Thursday, March 08, 2012

100% wholemeal bread (PrimaFlour wholemeal flour)

My mother is a creature of habit and must, every morning, have a slice of bread. As such, the next best thing I can do is to bake some delicious wholemeal bread that is at least in some way healthier than the quick-rise mass produced bread sold in supermarkets.

Our Wholemeal History
The first time we tried to bake wholemeal bread was with the breadmaker that my sister and I had bought my mother for her birthday. Even though we followed the instructions in the receipe book that accompanied the breadmaker, the loaf turned out really wet and soggy at the bottom, and desert dry on top. My mother refused to eat the bread of course, and tried giving it to our dog. But our dog refused to eat it as well!

The second time we tried to bake wholemeal bread was with Bob's Red Mill Whole Wheat Flour from Cold Storage. Right upon adding water to some of the flour to make dough, weevils began streaming out of the mixture, like in a horror movie! We quickly emptied the wet flour (and weevils) into a clear plastic bag and brought it plus the remaining flour to Cold Storage for a refund, with no intention to try baking wholemeal bread again.


What made my baking fingers itchy was a receipe that I had forwarded my mother by email. The receipe was for partial wholemeal peanut butter bread. My mother replied, suggesting that I try baking it. I did not yet want to try out a mixture though, but to first be able to bake a simple wholemeal loaf.

After a few hours of searching for "wholemeal", "fermented", "recipe" and "soaked", I decided to go with a receipe from a book called: Peter Reinhart's Whole Grain Breads: New Techniques, Extraordinary Flavor. The reasons I chose his receipe were that a couple of bloggers had recommended it, it did not require a starter taking more than a week to create, and it involved soaking the grains for at least 12 hours (which would reduce the phytic acid in them and would break down some gluten).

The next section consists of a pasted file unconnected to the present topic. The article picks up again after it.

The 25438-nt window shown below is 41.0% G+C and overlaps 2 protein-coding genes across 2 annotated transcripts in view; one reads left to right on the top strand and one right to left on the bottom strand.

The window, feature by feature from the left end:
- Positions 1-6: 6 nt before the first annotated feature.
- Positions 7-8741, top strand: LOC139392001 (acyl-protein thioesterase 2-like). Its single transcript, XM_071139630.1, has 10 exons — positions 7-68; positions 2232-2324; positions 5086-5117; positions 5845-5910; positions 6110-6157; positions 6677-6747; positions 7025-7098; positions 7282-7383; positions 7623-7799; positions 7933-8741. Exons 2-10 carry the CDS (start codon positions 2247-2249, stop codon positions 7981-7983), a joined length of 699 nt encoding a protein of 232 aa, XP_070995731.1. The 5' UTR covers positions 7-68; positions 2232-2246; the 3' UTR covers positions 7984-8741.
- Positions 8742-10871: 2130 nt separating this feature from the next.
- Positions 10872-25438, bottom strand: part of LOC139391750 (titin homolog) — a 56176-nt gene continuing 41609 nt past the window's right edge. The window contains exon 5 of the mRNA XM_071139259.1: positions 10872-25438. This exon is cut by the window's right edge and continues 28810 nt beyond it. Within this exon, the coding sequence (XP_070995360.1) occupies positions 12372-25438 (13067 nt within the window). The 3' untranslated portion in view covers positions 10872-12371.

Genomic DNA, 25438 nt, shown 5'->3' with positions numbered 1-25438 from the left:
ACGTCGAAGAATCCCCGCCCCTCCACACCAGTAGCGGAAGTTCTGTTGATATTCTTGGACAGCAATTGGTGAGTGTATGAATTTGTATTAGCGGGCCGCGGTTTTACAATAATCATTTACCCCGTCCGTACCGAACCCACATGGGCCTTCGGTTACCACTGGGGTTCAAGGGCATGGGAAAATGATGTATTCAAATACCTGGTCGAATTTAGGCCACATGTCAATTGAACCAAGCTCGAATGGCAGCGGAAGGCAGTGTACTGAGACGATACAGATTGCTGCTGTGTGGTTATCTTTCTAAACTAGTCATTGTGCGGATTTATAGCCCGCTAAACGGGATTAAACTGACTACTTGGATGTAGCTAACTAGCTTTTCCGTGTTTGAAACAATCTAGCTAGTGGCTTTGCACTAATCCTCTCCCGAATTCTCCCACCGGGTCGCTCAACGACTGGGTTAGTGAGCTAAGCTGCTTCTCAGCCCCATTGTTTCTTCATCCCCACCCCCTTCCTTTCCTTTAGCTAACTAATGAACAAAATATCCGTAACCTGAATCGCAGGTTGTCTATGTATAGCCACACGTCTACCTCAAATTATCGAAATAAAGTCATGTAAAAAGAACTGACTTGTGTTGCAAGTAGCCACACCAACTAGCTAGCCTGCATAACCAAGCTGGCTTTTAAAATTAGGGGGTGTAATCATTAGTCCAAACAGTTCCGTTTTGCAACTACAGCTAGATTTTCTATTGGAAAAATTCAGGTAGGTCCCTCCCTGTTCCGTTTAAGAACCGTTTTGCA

The pictures below are of the final product.

Very heavy loaf of about 1kg, and shaped like a batard because we do not have a bread pan.

Unsightly fold at the bottom (oops)


The bread turned out with a very dense, tight crumb. I chewed on a piece myself and the bread was indeed absolutely dense. The larger bits gave the bread a nutty flavour though, and I could not detect any sourness or bitterness. What surprised me was how moist the bread was compared to the dried up Gardenia wholemeal bread that my mother usually eats. It must have been from higher hydration of the flour lasting overnight.

Tips on preparing the bread for eating

Fresh out of the oven, the bread was moist. At this stage it is tasty both toasted and untoasted. However, a day or two later, and especially if you have stored the bread in the fridge, the texture becomes a little gummy and chewy, and should be toasted for the best flavour and texture.

When toasting the bread, use thin slices. The reason is that the bread is very dense and takes 2 - 3 times as long as white bread to toast. Using thin slices shortens the time taken, and ensures that the entire piece of bread including the middle is crunchy. If the slice of bread is too thick, you may find yourself with a nicely browned surface but gummy interior.


As the loaf looked different much more dense compared to other bloggers' loaves using the same receipe, I seached for reasons why. In his book, Peter Reinhart writes:

Usually, finely ground whole wheat flour is preferred because it has the ability to develop into the strongest, most extensible dough. Coarser flours have larger bits of bran and germ that act like razors upon gluten strands.

Aha! That's why the bread could not rise very much and stayed compact and dense: compared to white flour, the PrimaFlour Wholemeal Flour I used was coarsely ground.

There are other wholemeal flour options in Singapore - besides Prima and Bob's Red Mill, I have seen two other brands of wholemeal flours in the supermarket: Origins Healthcare Wholemeal Flour (available at at NTUC Fairprice) and Waitrose Stoneground Strong Organic Wholemeal Bread Flour (available at Cold Storage at S$7.40 for 1.5kg).

As the flour in the transparent Origins' packaging looks rather fine, I will try using it in my next 100% wholemeal bread attempt.

Receipe for Peter Reinhart's Whole Wheat Sandwich Bread